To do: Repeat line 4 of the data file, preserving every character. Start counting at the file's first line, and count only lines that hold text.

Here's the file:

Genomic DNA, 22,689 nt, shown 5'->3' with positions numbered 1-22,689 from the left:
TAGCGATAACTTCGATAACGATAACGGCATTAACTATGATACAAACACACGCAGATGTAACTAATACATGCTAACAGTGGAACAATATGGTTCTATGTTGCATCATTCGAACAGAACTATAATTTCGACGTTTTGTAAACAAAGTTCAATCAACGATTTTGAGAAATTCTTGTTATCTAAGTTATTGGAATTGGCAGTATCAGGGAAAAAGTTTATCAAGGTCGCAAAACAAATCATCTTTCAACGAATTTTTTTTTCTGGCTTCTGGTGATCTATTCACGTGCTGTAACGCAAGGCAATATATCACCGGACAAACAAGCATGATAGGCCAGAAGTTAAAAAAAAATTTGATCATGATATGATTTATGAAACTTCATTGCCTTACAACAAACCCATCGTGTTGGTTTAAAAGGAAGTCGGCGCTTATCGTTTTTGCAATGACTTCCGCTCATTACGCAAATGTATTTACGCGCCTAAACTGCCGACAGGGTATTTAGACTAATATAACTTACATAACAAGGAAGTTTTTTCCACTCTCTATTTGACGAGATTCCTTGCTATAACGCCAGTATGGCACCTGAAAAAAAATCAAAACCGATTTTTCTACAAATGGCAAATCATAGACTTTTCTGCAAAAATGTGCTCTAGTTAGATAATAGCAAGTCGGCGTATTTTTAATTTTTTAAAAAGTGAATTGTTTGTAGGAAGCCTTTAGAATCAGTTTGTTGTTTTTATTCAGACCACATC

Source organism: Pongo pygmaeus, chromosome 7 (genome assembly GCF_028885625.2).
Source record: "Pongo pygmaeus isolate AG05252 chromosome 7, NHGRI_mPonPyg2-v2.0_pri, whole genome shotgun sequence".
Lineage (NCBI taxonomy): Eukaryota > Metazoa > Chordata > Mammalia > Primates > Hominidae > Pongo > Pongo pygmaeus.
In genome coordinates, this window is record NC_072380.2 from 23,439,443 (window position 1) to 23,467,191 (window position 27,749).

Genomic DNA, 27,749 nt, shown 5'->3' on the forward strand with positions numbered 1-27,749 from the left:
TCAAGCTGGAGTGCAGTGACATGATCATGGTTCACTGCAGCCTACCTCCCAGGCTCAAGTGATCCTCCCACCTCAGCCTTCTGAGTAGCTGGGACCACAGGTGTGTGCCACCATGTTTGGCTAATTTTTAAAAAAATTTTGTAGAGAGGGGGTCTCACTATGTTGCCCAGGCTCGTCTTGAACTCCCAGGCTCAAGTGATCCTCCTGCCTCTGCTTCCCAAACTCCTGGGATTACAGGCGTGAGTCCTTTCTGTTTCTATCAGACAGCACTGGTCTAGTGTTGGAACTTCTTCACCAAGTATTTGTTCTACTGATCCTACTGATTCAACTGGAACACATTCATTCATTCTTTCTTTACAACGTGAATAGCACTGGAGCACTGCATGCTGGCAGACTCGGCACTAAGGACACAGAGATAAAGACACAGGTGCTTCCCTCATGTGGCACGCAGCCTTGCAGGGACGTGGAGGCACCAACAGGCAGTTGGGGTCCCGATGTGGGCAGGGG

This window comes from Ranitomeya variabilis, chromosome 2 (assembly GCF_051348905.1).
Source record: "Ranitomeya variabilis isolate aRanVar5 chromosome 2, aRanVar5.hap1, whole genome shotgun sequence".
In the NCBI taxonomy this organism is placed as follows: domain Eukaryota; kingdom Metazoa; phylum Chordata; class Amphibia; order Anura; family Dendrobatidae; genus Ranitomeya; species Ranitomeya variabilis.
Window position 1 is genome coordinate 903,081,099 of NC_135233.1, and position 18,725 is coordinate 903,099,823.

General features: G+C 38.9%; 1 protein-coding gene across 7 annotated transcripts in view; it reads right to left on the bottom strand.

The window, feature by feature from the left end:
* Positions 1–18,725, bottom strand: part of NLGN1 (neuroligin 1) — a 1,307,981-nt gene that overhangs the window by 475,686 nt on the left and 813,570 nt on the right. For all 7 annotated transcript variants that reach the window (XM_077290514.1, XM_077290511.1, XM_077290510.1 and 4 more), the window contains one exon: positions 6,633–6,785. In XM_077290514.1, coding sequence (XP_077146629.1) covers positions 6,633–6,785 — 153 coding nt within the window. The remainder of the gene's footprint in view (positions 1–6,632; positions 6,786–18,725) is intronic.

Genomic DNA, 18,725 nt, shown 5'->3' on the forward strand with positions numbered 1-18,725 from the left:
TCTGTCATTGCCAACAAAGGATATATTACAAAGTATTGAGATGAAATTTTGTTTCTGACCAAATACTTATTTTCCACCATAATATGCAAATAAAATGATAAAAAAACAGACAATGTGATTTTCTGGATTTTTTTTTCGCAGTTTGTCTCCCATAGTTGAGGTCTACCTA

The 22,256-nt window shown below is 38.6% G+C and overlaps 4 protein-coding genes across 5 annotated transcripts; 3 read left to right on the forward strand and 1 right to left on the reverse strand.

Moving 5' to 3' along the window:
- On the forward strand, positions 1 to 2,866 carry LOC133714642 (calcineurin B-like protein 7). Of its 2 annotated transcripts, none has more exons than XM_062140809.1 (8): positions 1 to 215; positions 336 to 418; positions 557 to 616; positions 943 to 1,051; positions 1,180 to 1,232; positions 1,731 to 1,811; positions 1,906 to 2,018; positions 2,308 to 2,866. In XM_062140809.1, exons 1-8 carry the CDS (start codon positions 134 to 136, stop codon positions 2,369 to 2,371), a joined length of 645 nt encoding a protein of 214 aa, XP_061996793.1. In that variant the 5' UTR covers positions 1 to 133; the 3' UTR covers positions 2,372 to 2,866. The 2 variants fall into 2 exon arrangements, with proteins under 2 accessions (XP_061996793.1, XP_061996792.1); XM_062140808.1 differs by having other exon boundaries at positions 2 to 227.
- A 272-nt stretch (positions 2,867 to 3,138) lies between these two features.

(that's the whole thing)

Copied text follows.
Source record: "Pongo pygmaeus isolate AG05252 chromosome 7, NHGRI_mPonPyg2-v2.0_pri, whole genome shotgun sequence".